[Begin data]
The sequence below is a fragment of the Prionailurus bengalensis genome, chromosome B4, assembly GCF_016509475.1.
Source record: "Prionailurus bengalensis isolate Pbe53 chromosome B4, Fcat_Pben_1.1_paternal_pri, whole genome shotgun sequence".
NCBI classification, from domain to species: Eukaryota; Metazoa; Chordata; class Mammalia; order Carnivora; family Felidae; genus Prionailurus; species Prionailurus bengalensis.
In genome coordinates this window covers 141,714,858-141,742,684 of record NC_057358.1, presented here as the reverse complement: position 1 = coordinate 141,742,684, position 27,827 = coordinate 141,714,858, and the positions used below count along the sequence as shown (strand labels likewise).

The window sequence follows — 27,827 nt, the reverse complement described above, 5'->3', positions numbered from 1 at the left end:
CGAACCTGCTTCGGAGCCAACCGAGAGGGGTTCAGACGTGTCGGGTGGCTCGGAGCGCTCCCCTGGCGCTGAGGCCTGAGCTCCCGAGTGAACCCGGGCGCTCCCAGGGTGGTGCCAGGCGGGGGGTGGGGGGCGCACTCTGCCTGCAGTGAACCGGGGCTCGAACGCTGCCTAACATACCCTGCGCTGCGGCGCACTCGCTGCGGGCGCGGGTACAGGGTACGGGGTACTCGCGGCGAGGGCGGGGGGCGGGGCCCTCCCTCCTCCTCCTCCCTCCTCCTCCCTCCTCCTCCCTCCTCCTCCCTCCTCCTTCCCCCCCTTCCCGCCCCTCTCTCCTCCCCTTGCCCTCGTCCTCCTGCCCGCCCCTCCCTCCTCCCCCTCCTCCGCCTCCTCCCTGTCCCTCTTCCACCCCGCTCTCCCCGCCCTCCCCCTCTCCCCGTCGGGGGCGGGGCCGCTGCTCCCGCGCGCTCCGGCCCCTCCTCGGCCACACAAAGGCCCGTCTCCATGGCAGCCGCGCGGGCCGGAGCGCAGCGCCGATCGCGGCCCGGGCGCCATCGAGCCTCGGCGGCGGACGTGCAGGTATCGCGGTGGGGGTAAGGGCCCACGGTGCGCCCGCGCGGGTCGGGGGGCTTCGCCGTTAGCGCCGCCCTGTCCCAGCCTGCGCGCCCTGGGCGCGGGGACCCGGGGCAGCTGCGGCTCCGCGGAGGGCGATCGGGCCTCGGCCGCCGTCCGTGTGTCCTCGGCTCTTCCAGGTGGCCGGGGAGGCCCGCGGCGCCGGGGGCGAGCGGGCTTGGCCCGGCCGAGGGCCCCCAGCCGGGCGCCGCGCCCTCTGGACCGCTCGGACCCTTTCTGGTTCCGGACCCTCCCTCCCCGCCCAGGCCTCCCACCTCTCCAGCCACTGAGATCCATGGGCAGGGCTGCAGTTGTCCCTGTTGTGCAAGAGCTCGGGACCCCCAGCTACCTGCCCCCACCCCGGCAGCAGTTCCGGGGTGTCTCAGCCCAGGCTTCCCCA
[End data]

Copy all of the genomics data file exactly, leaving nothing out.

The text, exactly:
The sequence below is a fragment of the Prionailurus bengalensis genome, chromosome B4, assembly GCF_016509475.1.
Source record: "Prionailurus bengalensis isolate Pbe53 chromosome B4, Fcat_Pben_1.1_paternal_pri, whole genome shotgun sequence".
NCBI classification, from domain to species: Eukaryota; Metazoa; Chordata; class Mammalia; order Carnivora; family Felidae; genus Prionailurus; species Prionailurus bengalensis.
In genome coordinates this window covers 141,714,858-141,742,684 of record NC_057358.1, presented here as the reverse complement: position 1 = coordinate 141,742,684, position 27,827 = coordinate 141,714,858, and the positions used below count along the sequence as shown (strand labels likewise).

The window sequence follows — 27,827 nt, the reverse complement described above, 5'->3', positions numbered from 1 at the left end:
CGAACCTGCTTCGGAGCCAACCGAGAGGGGTTCAGACGTGTCGGGTGGCTCGGAGCGCTCCCCTGGCGCTGAGGCCTGAGCTCCCGAGTGAACCCGGGCGCTCCCAGGGTGGTGCCAGGCGGGGGGTGGGGGGCGCACTCTGCCTGCAGTGAACCGGGGCTCGAACGCTGCCTAACATACCCTGCGCTGCGGCGCACTCGCTGCGGGCGCGGGTACAGGGTACGGGGTACTCGCGGCGAGGGCGGGGGGCGGGGCCCTCCCTCCTCCTCCTCCCTCCTCCTCCCTCCTCCTCCCTCCTCCTCCCTCCTCCTTCCCCCCCTTCCCGCCCCTCTCTCCTCCCCTTGCCCTCGTCCTCCTGCCCGCCCCTCCCTCCTCCCCCTCCTCCGCCTCCTCCCTGTCCCTCTTCCACCCCGCTCTCCCCGCCCTCCCCCTCTCCCCGTCGGGGGCGGGGCCGCTGCTCCCGCGCGCTCCGGCCCCTCCTCGGCCACACAAAGGCCCGTCTCCATGGCAGCCGCGCGGGCCGGAGCGCAGCGCCGATCGCGGCCCGGGCGCCATCGAGCCTCGGCGGCGGACGTGCAGGTATCGCGGTGGGGGTAAGGGCCCACGGTGCGCCCGCGCGGGTCGGGGGGCTTCGCCGTTAGCGCCGCCCTGTCCCAGCCTGCGCGCCCTGGGCGCGGGGACCCGGGGCAGCTGCGGCTCCGCGGAGGGCGATCGGGCCTCGGCCGCCGTCCGTGTGTCCTCGGCTCTTCCAGGTGGCCGGGGAGGCCCGCGGCGCCGGGGGCGAGCGGGCTTGGCCCGGCCGAGGGCCCCCAGCCGGGCGCCGCGCCCTCTGGACCGCTCGGACCCTTTCTGGTTCCGGACCCTCCCTCCCCGCCCAGGCCTCCCACCTCTCCAGCCACTGAGATCCATGGGCAGGGCTGCAGTTGTCCCTGTTGTGCAAGAGCTCGGGACCCCCAGCTACCTGCCCCCACCCCGGCAGCAGTTCCGGGGTGTCTCAGCCCAGGCTTCCCCA